The Doctrine of the Holy Spirit in the Major Reformed Confessions and Catechisms of the Sixteenth and Seventeenth Centuries
With the rise of Pentecostalism in the early twentieth century and growth in the charismatic movement since, a resurgence of interest in the Holy Spirit and Christian spirituality in both theology and the church’s life has become evident. Along with increased interest in the doctrine of the Holy Spirit, there are criticisms of the treatment of the doctrine in church history for having neglected the Holy Spirit in both theology and the church’s life. Critical studies of the treatments of the doctrine of the Holy Spirit in church history have been laboriously conducted. However, there have not been many studies on the doctrine of the Holy Spirit in Reformed orthodoxy, particularly in its confessional standards.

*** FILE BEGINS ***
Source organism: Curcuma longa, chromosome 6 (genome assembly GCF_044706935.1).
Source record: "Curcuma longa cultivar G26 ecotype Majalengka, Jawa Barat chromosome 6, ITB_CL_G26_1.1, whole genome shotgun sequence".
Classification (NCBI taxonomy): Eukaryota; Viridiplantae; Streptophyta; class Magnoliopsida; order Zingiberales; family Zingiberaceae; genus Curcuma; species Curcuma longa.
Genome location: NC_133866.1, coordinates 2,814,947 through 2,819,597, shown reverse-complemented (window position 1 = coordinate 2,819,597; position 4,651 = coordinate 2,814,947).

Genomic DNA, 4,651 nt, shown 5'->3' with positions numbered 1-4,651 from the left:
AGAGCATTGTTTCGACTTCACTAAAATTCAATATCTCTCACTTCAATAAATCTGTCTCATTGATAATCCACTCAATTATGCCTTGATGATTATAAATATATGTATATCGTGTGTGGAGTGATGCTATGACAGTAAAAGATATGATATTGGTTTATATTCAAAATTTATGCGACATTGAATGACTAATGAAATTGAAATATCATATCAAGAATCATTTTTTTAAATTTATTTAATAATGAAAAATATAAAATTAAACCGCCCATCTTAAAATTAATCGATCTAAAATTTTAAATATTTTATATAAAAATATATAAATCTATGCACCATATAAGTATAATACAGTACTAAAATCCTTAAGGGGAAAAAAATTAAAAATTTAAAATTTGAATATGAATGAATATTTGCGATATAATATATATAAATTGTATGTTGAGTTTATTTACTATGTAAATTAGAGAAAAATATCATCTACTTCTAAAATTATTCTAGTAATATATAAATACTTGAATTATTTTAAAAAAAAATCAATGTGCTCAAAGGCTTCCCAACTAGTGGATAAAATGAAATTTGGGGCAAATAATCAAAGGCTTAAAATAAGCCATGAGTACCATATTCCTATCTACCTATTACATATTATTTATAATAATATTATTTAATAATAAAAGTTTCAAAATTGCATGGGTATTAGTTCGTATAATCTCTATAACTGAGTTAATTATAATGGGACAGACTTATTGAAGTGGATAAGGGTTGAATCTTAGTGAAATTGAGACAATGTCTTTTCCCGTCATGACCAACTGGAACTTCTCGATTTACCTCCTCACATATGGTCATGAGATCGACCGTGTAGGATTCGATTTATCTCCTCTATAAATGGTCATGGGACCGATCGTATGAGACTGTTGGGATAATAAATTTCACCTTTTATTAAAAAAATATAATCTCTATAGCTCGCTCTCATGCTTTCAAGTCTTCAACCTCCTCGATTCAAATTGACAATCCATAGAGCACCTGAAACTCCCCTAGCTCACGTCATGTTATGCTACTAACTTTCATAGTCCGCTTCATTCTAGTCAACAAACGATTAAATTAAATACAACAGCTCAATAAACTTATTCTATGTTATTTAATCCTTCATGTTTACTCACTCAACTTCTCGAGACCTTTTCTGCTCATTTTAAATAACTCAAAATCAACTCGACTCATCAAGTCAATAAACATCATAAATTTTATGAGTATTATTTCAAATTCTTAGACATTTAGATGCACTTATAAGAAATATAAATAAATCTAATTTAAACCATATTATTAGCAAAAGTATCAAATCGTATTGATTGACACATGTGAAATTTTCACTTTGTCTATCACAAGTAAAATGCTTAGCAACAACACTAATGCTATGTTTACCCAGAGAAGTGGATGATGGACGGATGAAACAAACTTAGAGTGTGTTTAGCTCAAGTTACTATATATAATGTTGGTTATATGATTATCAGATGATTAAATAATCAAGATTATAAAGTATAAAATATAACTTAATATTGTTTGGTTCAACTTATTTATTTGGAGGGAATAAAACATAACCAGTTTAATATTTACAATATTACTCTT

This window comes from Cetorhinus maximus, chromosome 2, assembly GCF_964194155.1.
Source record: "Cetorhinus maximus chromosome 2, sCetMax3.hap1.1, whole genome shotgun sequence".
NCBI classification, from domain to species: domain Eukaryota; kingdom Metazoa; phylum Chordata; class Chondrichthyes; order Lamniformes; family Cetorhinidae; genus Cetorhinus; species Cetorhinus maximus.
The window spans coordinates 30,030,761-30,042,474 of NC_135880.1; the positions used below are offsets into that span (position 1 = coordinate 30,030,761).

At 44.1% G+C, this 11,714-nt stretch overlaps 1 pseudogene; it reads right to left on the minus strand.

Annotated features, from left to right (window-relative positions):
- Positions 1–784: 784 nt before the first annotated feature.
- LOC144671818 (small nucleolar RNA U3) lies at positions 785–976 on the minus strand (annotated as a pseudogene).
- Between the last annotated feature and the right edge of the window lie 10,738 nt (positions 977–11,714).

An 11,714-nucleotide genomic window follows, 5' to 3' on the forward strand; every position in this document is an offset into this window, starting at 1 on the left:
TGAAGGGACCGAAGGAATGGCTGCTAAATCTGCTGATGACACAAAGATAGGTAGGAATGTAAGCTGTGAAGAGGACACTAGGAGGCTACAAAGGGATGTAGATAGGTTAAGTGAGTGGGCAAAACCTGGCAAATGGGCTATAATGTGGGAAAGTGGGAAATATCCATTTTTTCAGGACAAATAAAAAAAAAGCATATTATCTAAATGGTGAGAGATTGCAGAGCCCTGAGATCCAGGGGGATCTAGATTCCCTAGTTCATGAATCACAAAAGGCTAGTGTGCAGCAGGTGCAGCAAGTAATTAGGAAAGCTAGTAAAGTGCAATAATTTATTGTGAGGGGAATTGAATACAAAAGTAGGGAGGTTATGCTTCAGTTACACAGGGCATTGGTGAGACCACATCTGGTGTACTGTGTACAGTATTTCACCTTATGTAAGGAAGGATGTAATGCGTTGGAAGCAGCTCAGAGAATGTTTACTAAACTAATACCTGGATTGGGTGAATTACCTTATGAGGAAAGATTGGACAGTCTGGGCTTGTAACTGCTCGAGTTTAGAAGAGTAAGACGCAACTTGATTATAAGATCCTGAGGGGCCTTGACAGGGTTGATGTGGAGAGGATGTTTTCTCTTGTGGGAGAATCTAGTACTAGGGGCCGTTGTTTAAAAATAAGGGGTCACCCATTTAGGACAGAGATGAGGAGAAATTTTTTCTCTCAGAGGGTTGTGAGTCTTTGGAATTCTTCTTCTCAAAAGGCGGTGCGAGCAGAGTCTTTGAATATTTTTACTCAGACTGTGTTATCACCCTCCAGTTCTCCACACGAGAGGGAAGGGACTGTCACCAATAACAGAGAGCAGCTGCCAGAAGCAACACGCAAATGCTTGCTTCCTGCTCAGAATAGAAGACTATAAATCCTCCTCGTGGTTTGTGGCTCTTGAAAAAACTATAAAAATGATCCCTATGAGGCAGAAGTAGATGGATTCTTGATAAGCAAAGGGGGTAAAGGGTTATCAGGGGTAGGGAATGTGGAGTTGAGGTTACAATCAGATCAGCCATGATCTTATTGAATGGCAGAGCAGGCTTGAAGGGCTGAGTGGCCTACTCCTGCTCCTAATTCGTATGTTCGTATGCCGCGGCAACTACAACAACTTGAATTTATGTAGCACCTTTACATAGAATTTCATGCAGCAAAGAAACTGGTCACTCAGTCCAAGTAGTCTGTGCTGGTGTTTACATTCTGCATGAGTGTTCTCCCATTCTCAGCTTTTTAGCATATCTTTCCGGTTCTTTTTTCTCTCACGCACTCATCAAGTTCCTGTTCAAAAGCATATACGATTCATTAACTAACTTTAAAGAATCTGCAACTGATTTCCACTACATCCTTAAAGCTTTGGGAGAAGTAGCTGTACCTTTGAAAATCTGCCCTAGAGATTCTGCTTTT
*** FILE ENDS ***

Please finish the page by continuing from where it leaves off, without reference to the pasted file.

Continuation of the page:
Recognizing the gap in the history of scholarship, this work explores and provides a systematic account of the person and some aspects of the work of the Holy Spirit as presented in the major Reformed confessions and catechisms of the sixteenth and seventeenth centuries. Attention is particularly given to those aspects of the work of the Holy Spirit that have not been greatly explored but are pertinent to contemporary discussions.